There's a deep, dark secret in this industry.
There's a deep, dark secret in this industry. A secret world that lies beneath all the fighting games, sports games, and that cute little music game you bought last year. That world is the world of fishing games.
People have been making fishing games for a long, long time. One of the earliest examples of a fishing game is Fishing Derby for the Atari 2600. Fisherman's Bait, while significantly more complex than Fishing Derby, also takes a stripped-down approach to the world of fishing. But what this arcade port loses in realism, it makes up for in entertainment.
There are a few different modes to choose from in Fisherman's Bait. The beginner mode teaches you how to use the game's controls in an easy, well-stocked lake. Training mode lets you pick one of the game's three main lakes and simply fish. Versus mode allows you and a friend to have a fish-off to see who can get the most bass. Tournament mode is the game's main mode. Here, you play through all three of the lakes. Each lake has a qualifying run and an actual tournament. To qualify for the tournament, you must catch a fish that is heavier than the qualification weight. The tournament itself is a ten-minute event. You must catch the three heaviest bass you can find. To catch fish, you've got several lures and several different lake locations to choose from. Knowing which lure to use, how to use it, and where to use it is the key to getting fish to bite, but keeping them on the hook is entirely up to you. Once they're hooked, you've got to reel them in. Usually, there isn't much of a fight, but the huge fish can be really hard to land. As you reel, you've got to watch the tension gauge. If it gets too high, your line will snap and the fish will escape. So as it gets up there, you've got to release the tension and let them run a little bit. After you've tired the fish out, they aren't too hard to land.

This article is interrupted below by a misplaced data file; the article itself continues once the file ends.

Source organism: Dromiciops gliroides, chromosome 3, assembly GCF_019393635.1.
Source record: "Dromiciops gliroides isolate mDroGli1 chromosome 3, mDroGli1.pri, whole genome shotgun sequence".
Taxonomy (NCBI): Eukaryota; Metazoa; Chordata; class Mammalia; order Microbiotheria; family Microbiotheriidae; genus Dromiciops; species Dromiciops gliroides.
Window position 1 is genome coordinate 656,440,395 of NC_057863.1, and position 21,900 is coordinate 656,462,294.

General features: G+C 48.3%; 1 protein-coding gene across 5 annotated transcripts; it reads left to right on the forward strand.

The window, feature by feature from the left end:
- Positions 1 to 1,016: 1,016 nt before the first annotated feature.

Since it's an arcade port, you've also got to contend with a separate timer. Each fish you catch gives you a little more time on your game timer. If it runs out, you'll have to use a credit to continue. The options screen lets you set it up for infinite credits, though, so this isn't really a large worry.
While Fisherman's Bait is a reasonably fun game, it really isn't worth more than a rental to most. There is, after all, a reason why fishing games have remained a deep, dark secret. However, if you latched onto the arcade version, or if fishing games are just your bag, then by all means, pick it up.